Help File / Tutorial: Cloaking
Cloaking is sometimes referred to as 'stealth' or 'stealthing'. In this help file, the word 'cloaking' is used.
Cloaking a web page means enabling the HTTP server to serve different pages according to the user-agent or IP address from which the request comes. For example, while most visitors to a page might receive a page with many graphics, a visitor identified as a search engine might receive text instead of those graphics.
Cloaking and spam
Cloaking is often associated with spam, e.g., delivering a normal page to most visitors while feeding search engines a page stuffed with keywords and links. However, cloaking may not be considered spam if it is used for the right reasons. If the technique is used to serve optimized pages to search engine spiders while sending a more human oriented version of the same content (perhaps Flash or other graphics intensive) to browsers, but no attempt to vary the real content nature (just form) is made then the technique may be a good one. Geographic content delivery is a reason to cloak that the search engines themselves use; a visitor from an IP address associated with a particular language or geographic area may receive different content.
First, it should be emphasized that cloaking will not guarantee a prime position in the Search Engines. Cloaking has no mystical power to make an ordinary page rise to the top of a keyword search. On page and off-page SEO techniques are the same for a cloaked and uncloaked page. So why do it at all? Code protection used to be a major reason to employ cloaking. When on-page optimization was king, nobody wanted others to see their exact formula for keyword density, meta tags, headings, and so on.
"User friendly copy" is another reason that sites cloak, although perhaps less today than in the past. When on-page factors ruled, every engine rated pages differently and, therefore, pages had to be created with the correct amount of keywords in the 'title', the 'description' and the 'keywords' meta tags and in various parts of the body area for each engine. To a limited degree, even today tweaking keyword density and positions is important. When you start adjusting the visible text for weight and percentage, you must at the same time ensure that your page reads well for the viewer. Achieving the right weighting while keeping the page reading perfectly is not a particularly easy thing to do. This is where cloaking enables you to change the positions of words, sentences and even paragraphs to arrive as close as you can to the weights and percentages required of the search engines, because it really doesn't matter what the page looks like that much. The viewer never sees it.
Graphic translation is yet another reason to cloak. Pages where much of the message is in the form of images, Flash, etc. can deliver a text version to search engines or browsers not capable of displaying the graphic content.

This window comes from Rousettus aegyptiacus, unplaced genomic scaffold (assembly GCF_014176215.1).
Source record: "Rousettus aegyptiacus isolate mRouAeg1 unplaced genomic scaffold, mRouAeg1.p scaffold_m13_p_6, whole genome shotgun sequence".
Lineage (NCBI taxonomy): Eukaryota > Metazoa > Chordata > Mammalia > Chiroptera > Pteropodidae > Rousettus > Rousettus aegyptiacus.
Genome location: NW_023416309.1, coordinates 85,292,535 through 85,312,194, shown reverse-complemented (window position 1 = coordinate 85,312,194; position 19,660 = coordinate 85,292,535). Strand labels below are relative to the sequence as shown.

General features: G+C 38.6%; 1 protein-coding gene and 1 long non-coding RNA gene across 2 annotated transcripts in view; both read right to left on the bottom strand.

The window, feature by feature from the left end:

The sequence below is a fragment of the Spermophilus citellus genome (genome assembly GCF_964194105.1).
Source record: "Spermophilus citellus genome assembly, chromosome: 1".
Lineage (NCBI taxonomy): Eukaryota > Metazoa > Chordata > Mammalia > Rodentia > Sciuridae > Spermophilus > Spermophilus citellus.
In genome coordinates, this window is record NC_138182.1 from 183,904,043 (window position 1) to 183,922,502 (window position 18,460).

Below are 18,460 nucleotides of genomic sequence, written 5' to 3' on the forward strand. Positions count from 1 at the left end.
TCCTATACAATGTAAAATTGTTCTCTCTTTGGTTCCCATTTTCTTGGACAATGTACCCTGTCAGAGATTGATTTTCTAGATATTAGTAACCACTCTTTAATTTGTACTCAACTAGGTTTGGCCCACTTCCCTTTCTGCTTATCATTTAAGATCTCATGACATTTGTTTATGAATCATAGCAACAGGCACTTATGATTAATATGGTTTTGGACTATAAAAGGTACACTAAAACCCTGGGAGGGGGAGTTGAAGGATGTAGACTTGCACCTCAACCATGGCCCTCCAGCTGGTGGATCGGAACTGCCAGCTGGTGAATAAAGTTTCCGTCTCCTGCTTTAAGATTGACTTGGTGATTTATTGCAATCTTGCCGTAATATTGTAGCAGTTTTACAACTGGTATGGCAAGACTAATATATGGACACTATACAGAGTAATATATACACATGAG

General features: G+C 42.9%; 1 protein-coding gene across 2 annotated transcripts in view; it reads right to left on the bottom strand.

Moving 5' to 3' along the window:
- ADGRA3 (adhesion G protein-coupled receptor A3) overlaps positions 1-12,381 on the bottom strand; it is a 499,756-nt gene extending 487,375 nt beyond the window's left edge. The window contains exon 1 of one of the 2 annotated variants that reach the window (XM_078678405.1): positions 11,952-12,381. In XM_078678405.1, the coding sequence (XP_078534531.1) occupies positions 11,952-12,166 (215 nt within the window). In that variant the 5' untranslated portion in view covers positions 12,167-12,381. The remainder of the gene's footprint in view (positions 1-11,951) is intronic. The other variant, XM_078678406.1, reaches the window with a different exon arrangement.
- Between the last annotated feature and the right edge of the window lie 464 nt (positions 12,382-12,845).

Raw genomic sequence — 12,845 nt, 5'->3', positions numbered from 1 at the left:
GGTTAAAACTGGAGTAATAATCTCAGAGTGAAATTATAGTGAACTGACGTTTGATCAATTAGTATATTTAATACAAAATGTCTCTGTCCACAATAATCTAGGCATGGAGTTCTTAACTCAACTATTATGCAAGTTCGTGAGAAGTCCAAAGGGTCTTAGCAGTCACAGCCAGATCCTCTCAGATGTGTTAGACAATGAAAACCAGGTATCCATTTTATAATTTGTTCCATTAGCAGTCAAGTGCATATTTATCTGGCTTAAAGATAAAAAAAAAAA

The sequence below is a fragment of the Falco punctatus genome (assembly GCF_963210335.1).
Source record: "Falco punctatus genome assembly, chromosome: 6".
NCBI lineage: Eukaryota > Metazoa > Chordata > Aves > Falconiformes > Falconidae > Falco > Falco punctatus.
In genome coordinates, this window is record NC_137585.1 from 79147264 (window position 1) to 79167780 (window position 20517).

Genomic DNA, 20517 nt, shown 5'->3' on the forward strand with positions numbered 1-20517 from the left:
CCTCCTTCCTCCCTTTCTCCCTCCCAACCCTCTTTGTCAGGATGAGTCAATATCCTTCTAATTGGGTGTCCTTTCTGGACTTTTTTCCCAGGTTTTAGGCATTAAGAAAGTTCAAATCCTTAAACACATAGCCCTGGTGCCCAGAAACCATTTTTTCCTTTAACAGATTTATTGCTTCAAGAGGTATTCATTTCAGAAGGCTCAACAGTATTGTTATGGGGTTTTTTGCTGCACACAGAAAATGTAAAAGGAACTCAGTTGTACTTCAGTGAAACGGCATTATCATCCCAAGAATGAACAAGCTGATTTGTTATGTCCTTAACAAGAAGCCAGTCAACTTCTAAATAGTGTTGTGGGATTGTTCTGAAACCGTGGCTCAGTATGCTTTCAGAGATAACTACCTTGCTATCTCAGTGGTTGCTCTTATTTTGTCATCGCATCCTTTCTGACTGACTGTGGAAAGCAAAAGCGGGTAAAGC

How it works
The cloaking technique shows different pages to the search engines' spiders than are shown to the viewers. When a spider arrives at the site looking for a particular doorway page, it is identified by its IP number or its user-agent name and given the exact page you have optimised for it. The search engine indexes it and a short time later it can be found in the search results. But when viewers click on the entry in the search results, they are given a completely different page. In fact, they are given the page that they actually want to see and not the doorway page. Because of this, it is not possible for outsiders to see your successful doorway pages and, therefore, they cannot be stolen.
There are two methods of cloaking. (1) IP based and (2) User-agent based. The User-agent based method is insecure because User-agents can be impersonated and the method is quite useless for protecting html code, so we will skip over it except to say beware of it. It is often cheaper but it can't protect your code. On the other hand, IP addresses cannot be easily impersonated which makes IP based cloaking the only effective way of protecting your html code.
One can purchase cloaking software or simply build the cloaking code into scripted pages. For IP-based cloaking, the code is less of a demand than keeping up with the ever-changing array of IP addresses used by search engine firms. Cloaking users may exchange this information, or one can subscribe to a commercial service.
There is an element of risk whenever one presents different content to search engines than to the regular visitor. Search engines may detect content differences by checking with disguised user agent names and from different IP addresses than normally used. Theoretically, benign cloaking that in no way misrepresents the content shouldn't be a problem. The more the content in the versions varies, the greater the risk. Clearly, feeding keyword-stuffed gibberish to search engines while presenting humans with a page of affiliate links (for example) would have to be considered very risky and a certain penalty if discovered by a search engine. Cloaking should be used only in those cases where there is a good technical or business reason - it's possible (if unlikely) that a cloaking witch hunt by a search engine might snag even benign cloakers.
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